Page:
Language performance in chronic schizophrenia: A pragmatic approach

Sara R. Meilijson*, Asa Kasher, Avner Elizur

*Corresponding author for this work

Research output: Contribution to journalArticlepeer-review

59 Scopus citations


In this study, the authors examined the language of 43 participants with chronic schizophrenia under the basic assumption that a paradigmatic shift is needed in the methodology used to investigate the language of schizophrenia. The pragmatic protocol (C. Prutting & D. Kirchner, 1987) was chosen as the method of analysis to attain a general profile of pragmatic abilities. The results showed that the participants with schizophrenia exhibited a high degree of inappropriate pragmatic abilities compared to participants with mixed anxiety-depression disorder and participants with hemispheric brain damage, as previously assessed by Prutting and Kirchner. Statistical methods for clustering analysis yielded 5 distinct parameter clusters: Topic, Speech Acts, Turn-Taking, Lexical, and Nonverbal. Group clustering analysis of the 43 participants with schizophrenia produced 3 distinct groups with different profiles: minimal impairment, lexical impairment, and interactional impairment. The results are discussed in terms of theoretical implications in the area of pragmatics, the diagnosis of schizophrenia, and other goals.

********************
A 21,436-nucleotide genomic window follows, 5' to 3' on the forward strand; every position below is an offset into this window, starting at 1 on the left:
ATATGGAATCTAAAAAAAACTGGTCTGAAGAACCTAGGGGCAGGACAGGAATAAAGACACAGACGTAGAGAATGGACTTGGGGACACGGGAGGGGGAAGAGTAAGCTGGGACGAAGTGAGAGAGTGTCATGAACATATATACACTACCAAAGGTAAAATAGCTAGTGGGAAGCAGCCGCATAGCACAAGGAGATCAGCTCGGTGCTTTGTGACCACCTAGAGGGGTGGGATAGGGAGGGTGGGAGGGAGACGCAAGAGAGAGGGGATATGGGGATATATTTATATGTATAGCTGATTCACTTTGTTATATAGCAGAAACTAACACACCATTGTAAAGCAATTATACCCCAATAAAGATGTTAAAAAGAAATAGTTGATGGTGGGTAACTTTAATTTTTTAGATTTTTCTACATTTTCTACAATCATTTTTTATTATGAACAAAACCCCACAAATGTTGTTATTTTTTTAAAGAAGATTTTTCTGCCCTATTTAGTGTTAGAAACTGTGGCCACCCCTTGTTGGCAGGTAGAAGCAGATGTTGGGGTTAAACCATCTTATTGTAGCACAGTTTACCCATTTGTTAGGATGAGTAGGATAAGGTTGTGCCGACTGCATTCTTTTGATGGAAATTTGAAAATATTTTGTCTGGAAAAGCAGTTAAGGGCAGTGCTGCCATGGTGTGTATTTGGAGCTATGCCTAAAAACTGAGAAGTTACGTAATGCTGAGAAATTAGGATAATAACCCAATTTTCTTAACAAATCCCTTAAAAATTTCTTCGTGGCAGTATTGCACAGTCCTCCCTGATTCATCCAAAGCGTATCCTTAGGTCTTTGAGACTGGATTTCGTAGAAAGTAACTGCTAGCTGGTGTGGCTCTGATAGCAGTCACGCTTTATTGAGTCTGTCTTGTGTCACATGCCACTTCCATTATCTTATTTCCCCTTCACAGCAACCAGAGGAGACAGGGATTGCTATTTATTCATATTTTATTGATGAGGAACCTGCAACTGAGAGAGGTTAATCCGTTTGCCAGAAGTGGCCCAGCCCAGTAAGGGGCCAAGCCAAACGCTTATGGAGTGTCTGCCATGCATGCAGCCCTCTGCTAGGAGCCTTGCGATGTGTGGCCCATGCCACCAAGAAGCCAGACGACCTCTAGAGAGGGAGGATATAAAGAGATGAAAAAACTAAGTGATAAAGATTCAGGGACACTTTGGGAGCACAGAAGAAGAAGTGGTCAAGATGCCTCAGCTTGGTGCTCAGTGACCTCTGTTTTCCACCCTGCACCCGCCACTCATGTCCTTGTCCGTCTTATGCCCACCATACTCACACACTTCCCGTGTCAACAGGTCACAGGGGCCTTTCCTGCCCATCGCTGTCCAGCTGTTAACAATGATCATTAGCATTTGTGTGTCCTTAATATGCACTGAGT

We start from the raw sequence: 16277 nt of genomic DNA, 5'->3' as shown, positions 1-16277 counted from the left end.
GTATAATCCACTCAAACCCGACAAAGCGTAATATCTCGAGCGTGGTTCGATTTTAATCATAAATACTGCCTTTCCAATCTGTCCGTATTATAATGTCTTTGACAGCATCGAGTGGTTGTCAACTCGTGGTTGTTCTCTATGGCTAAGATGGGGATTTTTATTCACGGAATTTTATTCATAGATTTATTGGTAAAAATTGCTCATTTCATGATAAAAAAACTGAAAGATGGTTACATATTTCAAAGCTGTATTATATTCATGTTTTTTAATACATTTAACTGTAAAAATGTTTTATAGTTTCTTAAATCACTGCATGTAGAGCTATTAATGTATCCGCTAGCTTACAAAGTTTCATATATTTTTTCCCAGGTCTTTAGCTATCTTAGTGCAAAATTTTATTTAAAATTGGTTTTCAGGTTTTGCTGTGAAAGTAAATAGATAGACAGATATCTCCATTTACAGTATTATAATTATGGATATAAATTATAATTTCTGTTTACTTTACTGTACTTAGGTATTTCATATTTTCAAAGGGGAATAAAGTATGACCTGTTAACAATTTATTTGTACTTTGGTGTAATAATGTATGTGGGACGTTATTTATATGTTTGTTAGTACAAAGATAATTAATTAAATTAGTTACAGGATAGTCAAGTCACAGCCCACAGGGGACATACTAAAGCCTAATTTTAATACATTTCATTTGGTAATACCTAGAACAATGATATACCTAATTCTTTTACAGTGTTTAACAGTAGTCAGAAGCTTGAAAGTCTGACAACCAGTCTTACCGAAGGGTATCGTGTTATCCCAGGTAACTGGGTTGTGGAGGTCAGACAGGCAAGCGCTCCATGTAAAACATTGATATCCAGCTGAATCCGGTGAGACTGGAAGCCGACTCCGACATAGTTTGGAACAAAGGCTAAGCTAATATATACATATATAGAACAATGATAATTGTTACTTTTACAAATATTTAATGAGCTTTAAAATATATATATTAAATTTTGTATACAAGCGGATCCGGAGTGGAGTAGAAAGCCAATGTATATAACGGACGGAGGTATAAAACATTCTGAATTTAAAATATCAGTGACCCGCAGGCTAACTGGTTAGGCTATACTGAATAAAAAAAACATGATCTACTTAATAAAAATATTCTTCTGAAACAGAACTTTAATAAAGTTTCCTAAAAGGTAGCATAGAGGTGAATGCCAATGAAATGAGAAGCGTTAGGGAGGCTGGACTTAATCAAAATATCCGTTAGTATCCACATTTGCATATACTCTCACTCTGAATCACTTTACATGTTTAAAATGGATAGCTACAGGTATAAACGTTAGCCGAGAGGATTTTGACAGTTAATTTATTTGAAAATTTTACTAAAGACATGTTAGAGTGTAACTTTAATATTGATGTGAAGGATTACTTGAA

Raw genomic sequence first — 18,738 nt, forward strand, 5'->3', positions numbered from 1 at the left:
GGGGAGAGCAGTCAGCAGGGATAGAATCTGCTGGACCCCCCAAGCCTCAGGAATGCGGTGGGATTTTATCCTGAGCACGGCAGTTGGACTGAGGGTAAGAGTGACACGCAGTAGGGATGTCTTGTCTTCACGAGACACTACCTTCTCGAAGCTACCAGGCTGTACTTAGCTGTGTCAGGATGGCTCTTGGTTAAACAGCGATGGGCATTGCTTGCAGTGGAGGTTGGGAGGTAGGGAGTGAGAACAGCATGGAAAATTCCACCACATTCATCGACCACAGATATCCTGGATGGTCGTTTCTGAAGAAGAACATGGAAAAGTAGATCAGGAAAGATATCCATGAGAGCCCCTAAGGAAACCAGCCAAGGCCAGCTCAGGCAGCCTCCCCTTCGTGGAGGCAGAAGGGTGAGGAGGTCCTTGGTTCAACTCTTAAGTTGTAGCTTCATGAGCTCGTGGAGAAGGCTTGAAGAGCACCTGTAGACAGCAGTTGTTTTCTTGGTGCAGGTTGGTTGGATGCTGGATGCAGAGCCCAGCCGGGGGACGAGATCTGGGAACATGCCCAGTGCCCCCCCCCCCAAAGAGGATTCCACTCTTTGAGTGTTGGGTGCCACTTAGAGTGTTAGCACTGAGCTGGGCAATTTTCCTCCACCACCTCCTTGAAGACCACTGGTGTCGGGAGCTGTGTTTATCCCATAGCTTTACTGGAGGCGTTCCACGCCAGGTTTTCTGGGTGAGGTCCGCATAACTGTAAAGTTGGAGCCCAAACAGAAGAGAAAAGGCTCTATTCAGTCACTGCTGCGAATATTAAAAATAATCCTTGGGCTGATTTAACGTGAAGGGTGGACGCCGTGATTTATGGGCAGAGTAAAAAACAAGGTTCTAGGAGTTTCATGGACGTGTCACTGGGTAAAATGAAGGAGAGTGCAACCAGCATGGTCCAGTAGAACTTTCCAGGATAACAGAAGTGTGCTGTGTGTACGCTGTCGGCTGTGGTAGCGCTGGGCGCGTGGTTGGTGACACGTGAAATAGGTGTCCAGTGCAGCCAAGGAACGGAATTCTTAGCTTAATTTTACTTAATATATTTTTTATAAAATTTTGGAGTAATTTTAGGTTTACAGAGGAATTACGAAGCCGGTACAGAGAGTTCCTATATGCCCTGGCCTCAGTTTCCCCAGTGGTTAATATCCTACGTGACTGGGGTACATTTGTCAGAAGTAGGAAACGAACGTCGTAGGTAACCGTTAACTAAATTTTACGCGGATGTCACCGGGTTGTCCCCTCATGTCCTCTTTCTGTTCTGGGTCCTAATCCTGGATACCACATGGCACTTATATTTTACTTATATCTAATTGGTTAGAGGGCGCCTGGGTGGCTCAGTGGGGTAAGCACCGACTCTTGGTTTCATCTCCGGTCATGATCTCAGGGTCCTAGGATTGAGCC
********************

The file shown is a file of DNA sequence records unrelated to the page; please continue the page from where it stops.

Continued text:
Original languageEnglish
Pages (from-to)695-713
Number of pages19
JournalJournal of Speech, Language, and Hearing Research
Issue number3
StatePublished - Jun 2004


  • Language
  • Pragmatics
  • Schizophrenia


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